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Sotheby’s Totals $310.2 M. at Postwar and Contemporary Sale, Bacon Triptych Sells for $36.8 M.

Francis Bacon, Three Studies of George Dyer, 1966, oil on canvas, in three parts, sold for $36.8 million.


The New York evening auctions wrapped tonight with a solid if imperfect postwar and contemporary evening sale at Sotheby’s, the house’s $310.2 million haul falling squarely between its low estimate of $250.4 million and its high estimate of $343.4 million. The sell-through rate was an impressive 95.8 percent, with only three works failing to sell throughout the long sale of 72 lots.

The night’s biggest lot was Francis Bacon’s Three Studies of George Dyer (1966), one of his coveted triptychs, which sold for $36.8 million, over its low estimate of $35 million. That was followed by another eight-figure juggernaut, Andy Warhol’s Mao (1972), which went for $32.4 million, over a low estimate of $30 million. (All sales prices include buyer’s premium, unless otherwise noted.)

While neither work had ever before been offered at auction, they both failed to capture the interest of the salesroom. Each earned just one bid—in both instances, the bidder was on the phone with the house’s contemporary art head for Europe, Alex Branczik. Both were subject to third-party guarantees.

Nothing here could match the era-defining events of Wednesday night’s sale at Christie’s, when Leonardo da Vinci’s Salvator Mundi (ca. 1500) sold for a record $450 million—considerably more than tonight’s entire sale. But during the press conference at Sotheby’s after the action, auctioneer Oliver Barker noted that, setting aside the Leonardo, the two sales were fairly comparable. If you compare contemporary to contemporary and remove the $450 million from the total, Christie’s totaled $338.6 million, just a bit higher than the total at arch-rival Sotheby’s tonight.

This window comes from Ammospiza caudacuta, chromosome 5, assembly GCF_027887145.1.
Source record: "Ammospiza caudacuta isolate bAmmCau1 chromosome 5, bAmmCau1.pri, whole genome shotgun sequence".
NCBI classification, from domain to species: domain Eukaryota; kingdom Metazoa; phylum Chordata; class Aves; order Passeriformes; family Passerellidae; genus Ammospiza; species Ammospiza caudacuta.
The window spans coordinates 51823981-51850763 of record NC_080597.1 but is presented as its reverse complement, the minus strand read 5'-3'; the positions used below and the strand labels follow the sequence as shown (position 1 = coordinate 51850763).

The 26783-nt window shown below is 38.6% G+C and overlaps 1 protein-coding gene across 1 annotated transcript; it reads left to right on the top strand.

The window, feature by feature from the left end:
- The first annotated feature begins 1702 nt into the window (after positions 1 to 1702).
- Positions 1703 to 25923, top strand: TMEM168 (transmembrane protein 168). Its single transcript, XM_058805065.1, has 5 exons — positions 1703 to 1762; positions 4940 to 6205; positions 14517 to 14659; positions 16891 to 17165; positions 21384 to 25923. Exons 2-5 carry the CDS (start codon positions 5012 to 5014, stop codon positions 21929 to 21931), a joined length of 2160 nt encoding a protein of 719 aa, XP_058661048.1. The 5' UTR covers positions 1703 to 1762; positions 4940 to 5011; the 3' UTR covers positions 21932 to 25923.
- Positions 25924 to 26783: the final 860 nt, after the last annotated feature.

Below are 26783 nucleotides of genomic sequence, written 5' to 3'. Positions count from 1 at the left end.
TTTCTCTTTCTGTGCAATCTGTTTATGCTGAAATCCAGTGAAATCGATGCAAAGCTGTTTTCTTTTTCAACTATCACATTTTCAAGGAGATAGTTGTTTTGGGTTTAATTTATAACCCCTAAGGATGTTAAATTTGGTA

“Taking aside a certain Old Master that sold last night, in terms of the actual contemporary market, it was really quite level,” Barker said.

Andy Warhol, Mao, 1972, acrylic, silkscreen ink, and pencil on canvas, sold for $32.4 million.


Gregoire Billault, the house’s contemporary art head, also obliquely mentioned the Salvator Mundi as he recapped tonight’s auction, saying, “This has been an historic week in the art market and this is one more step in the right direction.”

What’s more, the total was up from the same auction a year ago, which generated sales of just $276.6 million, and it nearly bested the $319.2 million sale of last May—a sale that was boosted by a bidding war that catapulted an untitled work by Basquiat past the $100 million threshold, making it the most expensive artwork by an American ever sold.

Here tonight, there was nothing that came close to that Basquiat in terms of price or excitement. But after a throat-clearing stretch of 24 works from the Diamonstein-Spielvogel Collection—nearly all low-priced work on paper—the sale began in earnest with an untitled 2012 work by Laura Owens, who has a wildly acclaimed show that just opened at the Whitney Museum in New York. (There’s an empty space on the museum’s exhibition wall where the newly auctioned Owens will go on loan right after the sale.)